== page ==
Joburg hub Blockstarters on hunt for $450k to assist blockchain startups (Updated)

UPDATE: Blockstarters CEO Kreaan Singh confirmed to Ventureburn that as of 9 April 2019, Blockstarters was still in the process of trying to raise the $450 000 that the hub revealed it was after in June 2018. When asked whether the hub’s failure to secure funding was linked to the fall in the Bitcoin price in 2018, Singh said it “may” indeed have something to do with this. 

Newly launched Joburg hub Blockstarters is looking to raise $450 000 to help fund business support services for at least eight blockchain startups, the hub’s CEO Kreaan Singh revealed today.

The hub officially launched on 5 June and is currently assisting seven blockchain startups, including Zimbabwean crypto exchange Golix — which last month told Zimbabwean customers that they would not be able to use the exchange to draw currency like US dollars or Euros (see the story here).

Speaking to Ventureburn today, Singh confirmed that corporate companies are among those the hub has so far approached to raise the funding which would cover mentorship as well as technical support and other services that startups require. The hub will then take a small equity stake in each startup it assists, he added.

He confirmed too that the hub has yet to start charging the seven startups. Some of the seven startups include among them startups that he and his fellow founders Tim Ohlsen, Warren Gray and Dan van de Ghinste run.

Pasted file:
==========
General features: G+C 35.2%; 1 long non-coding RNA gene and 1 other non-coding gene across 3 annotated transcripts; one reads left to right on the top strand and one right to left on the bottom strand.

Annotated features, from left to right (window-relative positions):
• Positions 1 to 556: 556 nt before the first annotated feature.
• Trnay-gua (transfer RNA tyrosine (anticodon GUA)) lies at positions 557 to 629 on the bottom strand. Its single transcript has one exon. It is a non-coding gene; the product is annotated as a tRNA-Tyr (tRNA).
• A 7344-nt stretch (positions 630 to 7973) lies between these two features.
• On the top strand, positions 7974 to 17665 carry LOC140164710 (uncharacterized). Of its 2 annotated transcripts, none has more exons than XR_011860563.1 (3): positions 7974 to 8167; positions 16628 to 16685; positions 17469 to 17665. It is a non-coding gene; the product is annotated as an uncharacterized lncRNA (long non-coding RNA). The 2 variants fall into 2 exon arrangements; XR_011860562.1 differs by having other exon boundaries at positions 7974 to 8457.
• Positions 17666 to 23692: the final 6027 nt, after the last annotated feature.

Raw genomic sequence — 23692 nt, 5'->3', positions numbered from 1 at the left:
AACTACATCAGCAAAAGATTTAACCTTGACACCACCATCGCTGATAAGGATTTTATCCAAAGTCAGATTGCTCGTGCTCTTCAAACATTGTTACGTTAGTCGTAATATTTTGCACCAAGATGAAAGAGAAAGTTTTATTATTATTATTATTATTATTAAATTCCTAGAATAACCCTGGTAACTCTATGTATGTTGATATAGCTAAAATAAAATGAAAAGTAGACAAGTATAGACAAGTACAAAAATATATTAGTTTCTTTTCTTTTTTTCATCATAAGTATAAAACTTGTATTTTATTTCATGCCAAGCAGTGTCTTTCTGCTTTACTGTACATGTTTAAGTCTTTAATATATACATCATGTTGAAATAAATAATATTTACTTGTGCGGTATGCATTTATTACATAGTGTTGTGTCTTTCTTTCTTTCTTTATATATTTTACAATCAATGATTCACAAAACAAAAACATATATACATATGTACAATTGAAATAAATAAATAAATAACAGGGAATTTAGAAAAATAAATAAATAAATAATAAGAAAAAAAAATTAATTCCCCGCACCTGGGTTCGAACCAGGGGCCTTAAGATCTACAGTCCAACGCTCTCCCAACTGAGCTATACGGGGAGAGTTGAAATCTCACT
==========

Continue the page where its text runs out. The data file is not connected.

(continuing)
Singh said the idea for the hub came about after the four founders — who all run blockchain startup themselves — began co-operating with one another. The four then realised that they could offer such support to other blockchain startups.

Singh runs, a tech-startup that focuses on anchoring digital certificates to a blockchain for the education industry — while van de Ghinste and Olhsen run Eldo Energy, an energy tech company. Gray runs 21yards, which provides a cryptocurrency financial index.

Among them the four also run Coin Ed, which conducts cryptocurrency workshops. All have been involved in the industry since 2013, said Singh.

Joburg-based hub Blockstarters is looking at raising $450 000 to help fund business services for blockchain startups

Currently the hub offers weekly blockchain breakfast discussions every Friday and a regular crypto and blockchain meetup.

The hub also has free co-working space. Blockchain startups interested can apply to the hub for space and must be vetted by the hub’s team first. Singh says his team has received 11 such applications since the 5 June launch.

He says the Blockstarters also plans to link up with other bitcoin hubs and wants to become a central point where local regulators can meet on the blockchain.

And what areas are ripe for blockchain disruption?

Singh believes one of the biggest areas where the blockchain has a use in South Africa is payment remittances — given the large number of migrant workers the country has.

He points out that there are already a number of companies that offer remittance services and that use the blockchain to do so.

The other area ripe for disruption is anything requiring the authentication of documents — be these legal, academic or government documents.

Featured image: The Digital Artist via Pixabay (CC0)



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